(1) Here is an interactive, Java-animated map of Gustav's path, courtesy NOAA.
Mercenary army outsourcers Controversial private security contractor firm Blackwater is gearing up for disaster in the Gulf, as Hurricane Gustav approaches. Snip from a "help wanted" ad on the firm's website:
Blackwater is compiling a list of qualified security personnel for possible deployment into areas affected by Hurricane Gustav. Applicants must meet all items listed under the respective Officer posting and be US citizens. Contract length is TBD.
This morning I've stumbled across a good number of online resources for Hurricane Gustav and New Orleans and thought it would be good to start a list here to keep track of them. Feel free to add any in the comments and I'll try to keep this list updated with any links posted.
Gustav resources online (hub.metblogs)
(4) You can follow Twitter chatter about #gustav here. Needless to say, the search string updates very frequently right now.
(5) Wikipedia says the Swedish name "Gustav" means "Staff of the Goths."
(6) Here is a Hurricane Gustav Wiki.
This is the wiki for information relating to Hurricane Gustav and its approach to the northern Gulf coast. It's intended to be centralized site for links to information everywhere else on the web; please publicize it far and wide. Information will be moved here as time progresses from the similar wiki built during and after Hurricane Katrina's landfall 3 years ago. Please be polite and patient in working with the wiki and the community it attracts, to the extent that you can, and hopefully, everyone will get through this one in one piece.
The creator of that Wiki, Andy Carvin, is asking Google Map gurus to help him create a comprehensive Gustav map mashup:
We should build a map – or work with google to do so – that plots out as much data as possible re: evac centers, storm route, damage, flood reports, etc. If Google or someone else is doing it already, great; let's embed it. If not, we need to find some Google Map gurus to figure out how to get started.
(7) About a quarter of all crude oil production in the United States takes place in the Gulf region. And nearly 100% of the oil-related activity in this region has now been shut down. What will happen to the price of oil?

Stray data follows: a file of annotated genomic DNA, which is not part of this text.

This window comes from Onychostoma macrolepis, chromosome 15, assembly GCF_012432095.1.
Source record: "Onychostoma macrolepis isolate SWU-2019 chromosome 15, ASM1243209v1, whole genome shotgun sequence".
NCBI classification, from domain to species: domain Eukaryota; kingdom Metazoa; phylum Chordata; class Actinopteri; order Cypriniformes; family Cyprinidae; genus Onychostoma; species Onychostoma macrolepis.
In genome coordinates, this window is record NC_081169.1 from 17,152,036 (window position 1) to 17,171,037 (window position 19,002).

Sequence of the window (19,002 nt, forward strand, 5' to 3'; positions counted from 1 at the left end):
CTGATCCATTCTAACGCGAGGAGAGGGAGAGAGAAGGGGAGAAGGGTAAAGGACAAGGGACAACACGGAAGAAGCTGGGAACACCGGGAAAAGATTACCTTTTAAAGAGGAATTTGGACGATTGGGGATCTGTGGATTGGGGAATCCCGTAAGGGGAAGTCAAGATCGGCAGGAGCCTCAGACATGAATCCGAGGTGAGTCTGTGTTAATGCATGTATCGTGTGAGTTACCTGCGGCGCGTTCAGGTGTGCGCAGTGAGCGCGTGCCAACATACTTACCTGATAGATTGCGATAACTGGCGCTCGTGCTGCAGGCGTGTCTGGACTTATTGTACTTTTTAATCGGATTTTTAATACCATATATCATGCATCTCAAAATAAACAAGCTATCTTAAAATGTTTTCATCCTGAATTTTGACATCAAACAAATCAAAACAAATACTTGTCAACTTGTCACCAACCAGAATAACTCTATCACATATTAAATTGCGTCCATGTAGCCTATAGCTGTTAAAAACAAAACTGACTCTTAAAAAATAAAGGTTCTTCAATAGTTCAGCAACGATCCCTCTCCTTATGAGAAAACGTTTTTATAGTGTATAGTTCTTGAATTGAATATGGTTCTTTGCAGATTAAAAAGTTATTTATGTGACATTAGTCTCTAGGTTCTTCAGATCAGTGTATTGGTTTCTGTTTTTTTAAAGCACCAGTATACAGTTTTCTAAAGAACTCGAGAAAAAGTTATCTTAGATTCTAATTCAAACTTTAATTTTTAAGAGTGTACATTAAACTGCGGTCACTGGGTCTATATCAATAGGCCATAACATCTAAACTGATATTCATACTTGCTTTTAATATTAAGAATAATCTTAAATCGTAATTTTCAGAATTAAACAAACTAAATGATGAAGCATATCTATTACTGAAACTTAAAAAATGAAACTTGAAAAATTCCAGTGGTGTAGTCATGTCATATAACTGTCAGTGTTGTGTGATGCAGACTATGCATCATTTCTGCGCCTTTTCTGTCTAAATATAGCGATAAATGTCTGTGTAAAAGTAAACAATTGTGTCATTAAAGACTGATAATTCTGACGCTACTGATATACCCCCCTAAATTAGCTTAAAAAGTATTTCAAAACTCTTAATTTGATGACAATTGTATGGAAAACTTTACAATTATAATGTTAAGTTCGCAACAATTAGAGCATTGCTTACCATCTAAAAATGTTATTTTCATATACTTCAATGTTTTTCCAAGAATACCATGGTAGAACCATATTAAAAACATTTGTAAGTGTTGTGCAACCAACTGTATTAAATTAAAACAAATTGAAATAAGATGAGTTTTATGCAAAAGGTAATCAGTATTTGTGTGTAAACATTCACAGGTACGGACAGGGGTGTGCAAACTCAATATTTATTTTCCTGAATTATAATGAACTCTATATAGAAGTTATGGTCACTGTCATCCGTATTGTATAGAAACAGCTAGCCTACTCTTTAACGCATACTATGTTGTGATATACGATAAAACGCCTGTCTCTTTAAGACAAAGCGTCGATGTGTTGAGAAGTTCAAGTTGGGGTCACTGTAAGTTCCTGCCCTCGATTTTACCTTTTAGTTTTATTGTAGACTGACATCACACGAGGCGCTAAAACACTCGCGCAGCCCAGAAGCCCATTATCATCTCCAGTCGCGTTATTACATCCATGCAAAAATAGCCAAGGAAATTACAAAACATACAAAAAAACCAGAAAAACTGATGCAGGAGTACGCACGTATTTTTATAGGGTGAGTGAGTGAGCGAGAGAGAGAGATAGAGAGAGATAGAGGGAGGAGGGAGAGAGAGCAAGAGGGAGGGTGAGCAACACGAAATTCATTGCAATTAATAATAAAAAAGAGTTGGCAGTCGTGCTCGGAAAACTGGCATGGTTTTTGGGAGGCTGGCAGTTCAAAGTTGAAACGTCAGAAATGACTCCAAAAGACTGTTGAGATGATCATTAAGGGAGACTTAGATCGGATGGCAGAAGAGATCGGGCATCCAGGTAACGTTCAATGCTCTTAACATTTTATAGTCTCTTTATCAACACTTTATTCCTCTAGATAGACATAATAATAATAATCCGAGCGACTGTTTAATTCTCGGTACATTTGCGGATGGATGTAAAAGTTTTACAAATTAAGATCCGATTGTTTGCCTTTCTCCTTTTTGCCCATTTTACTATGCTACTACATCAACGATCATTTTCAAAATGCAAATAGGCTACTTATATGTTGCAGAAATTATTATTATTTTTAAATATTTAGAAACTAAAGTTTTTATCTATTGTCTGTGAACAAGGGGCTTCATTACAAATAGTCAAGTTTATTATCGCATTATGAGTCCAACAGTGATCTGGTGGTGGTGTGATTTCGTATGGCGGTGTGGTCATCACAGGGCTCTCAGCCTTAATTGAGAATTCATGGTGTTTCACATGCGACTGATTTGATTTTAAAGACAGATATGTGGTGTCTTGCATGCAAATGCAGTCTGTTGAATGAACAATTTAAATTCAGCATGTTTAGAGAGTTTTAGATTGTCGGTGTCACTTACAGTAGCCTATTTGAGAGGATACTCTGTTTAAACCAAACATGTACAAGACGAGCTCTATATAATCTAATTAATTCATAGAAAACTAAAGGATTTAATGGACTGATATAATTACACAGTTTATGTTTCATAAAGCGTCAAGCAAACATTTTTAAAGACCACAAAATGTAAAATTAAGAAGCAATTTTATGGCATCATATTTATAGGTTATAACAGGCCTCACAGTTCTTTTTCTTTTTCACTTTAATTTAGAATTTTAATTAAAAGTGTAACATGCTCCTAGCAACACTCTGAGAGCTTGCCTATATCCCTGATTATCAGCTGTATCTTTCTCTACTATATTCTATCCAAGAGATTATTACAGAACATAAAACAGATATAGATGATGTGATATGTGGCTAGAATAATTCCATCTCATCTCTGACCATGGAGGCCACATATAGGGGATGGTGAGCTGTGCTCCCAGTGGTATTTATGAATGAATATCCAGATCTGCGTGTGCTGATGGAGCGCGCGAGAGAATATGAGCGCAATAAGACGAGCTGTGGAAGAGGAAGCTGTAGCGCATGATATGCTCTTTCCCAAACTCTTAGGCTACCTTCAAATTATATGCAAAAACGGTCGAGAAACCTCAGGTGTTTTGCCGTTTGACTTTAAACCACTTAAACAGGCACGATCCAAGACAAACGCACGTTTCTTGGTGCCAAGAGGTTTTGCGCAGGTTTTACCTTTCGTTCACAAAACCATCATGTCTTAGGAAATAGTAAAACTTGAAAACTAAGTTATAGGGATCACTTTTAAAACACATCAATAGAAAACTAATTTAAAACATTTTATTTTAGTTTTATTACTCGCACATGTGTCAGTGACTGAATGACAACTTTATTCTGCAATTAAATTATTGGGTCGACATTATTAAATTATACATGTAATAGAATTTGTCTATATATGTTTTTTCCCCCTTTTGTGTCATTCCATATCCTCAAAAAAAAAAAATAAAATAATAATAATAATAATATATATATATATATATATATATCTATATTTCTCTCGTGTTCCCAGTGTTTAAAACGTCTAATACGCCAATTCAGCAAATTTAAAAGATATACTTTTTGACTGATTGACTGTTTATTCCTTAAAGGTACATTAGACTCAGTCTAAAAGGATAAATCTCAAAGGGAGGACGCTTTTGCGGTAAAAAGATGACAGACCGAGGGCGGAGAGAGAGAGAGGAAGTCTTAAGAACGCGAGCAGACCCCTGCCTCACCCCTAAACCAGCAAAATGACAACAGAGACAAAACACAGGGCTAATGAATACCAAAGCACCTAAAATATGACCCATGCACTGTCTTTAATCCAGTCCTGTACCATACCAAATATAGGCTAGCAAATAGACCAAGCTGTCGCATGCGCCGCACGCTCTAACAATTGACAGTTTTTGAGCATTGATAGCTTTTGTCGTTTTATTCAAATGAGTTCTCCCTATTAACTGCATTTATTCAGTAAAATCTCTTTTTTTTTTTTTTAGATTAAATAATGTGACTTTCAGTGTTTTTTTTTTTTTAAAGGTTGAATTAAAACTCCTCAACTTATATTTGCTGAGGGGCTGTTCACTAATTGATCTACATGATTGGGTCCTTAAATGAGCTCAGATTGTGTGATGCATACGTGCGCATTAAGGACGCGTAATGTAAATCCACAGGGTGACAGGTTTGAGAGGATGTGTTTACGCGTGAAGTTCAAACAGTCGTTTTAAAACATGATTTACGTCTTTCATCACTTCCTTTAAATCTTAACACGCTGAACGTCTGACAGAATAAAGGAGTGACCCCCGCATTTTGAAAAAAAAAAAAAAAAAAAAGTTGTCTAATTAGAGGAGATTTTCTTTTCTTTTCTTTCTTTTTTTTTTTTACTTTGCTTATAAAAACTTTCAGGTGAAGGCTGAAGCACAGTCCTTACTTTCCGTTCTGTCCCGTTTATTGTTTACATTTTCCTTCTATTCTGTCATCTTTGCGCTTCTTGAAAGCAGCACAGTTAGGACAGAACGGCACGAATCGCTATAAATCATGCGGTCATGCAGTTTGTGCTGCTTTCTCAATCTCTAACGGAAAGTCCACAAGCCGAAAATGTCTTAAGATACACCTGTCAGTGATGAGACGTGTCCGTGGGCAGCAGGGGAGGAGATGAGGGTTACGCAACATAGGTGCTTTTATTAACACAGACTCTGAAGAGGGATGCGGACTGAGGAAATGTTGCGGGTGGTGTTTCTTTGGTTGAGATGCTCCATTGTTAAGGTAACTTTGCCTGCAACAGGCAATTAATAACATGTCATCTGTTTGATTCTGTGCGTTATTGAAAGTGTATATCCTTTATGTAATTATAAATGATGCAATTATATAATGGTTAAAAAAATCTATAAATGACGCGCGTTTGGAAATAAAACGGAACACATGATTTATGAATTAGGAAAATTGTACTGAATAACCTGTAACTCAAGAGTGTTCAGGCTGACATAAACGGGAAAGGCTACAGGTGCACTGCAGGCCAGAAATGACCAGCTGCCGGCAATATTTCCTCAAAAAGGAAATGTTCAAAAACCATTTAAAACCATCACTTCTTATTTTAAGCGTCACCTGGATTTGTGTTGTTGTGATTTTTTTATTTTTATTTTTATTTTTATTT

(8) Video: Anatomy of a Hurricane, embedded at the bottom of this BB post. An educational film produced in 1996 by the US Department of the Interior. "Hurricanes are beautifully organized storms of destruction… An average hurricane releases heat equivalent to the total electrical energy consumed annually in the United States." (from The Open Video Project, via Siege)
A little guide to New Orleans radio & other Hurricane Gustav sources. If you're using a regular over-the-air-type radio, and you're within 750 miles or so of New Orleans, tune in 870am to hear WWL. It's one of the original (literal) clear channel stations. In the old days you'd get them from coast to coast at night, but in recent years the FCC has chosen to allow new stations to clutter the AM band at night (when signals skip off the ionosphere). But still, worth a check if you're within range. WWL also has a hurricane coverage network of other stations in the area.
If you're listening over the Net, your station choices are WWL and WIST. Here's a link to a browser thingie that plays WWL (using Windows Media or Silverlight). Here's WIST's audio page. Wish either used .mp3, but this isn't the right time to complain. Both have excellent local coverage right now, from what I can gather. Lots of listener call-in stuff.
(10) New Orleans Metblog contributor Craig, who owns a restaurant called Janitas on Magazine street, has decided to stay put and liveblog whatever happens. It sounds like he is a former broadcast industry professional. He finds lulz in these hard hours, with news crews pouring in as residents pour out:
Being the only restaurant open on lower Magazine kinda made us The Place To Be. The ONLY Place to be. It was good to share some "do you know?" time with folks in my former profession and to talk a little of what used to be shop. Some white SUV drove by with a big "TV" plastered on it in black electrical tape. Given the deserted streets, I felt like I was in Beirut or someplace. Some ningnong TV guy was just on the tube, still wearing his cap and damp rain gear, facing the camera and intoning, "Tonight, New Orleans is a city holding it's breath…" Puh-leeze. Folks like you are part of the reason why I'm not in that business anymore.
(11) T-Mobile has opened its WiFi networks in the Gulf region for free access, which ought to greatly help with availability of telephony and data services.
Previously on Boing Boing: New Orleans mayor: "We really don't have the resources to rescue you after this."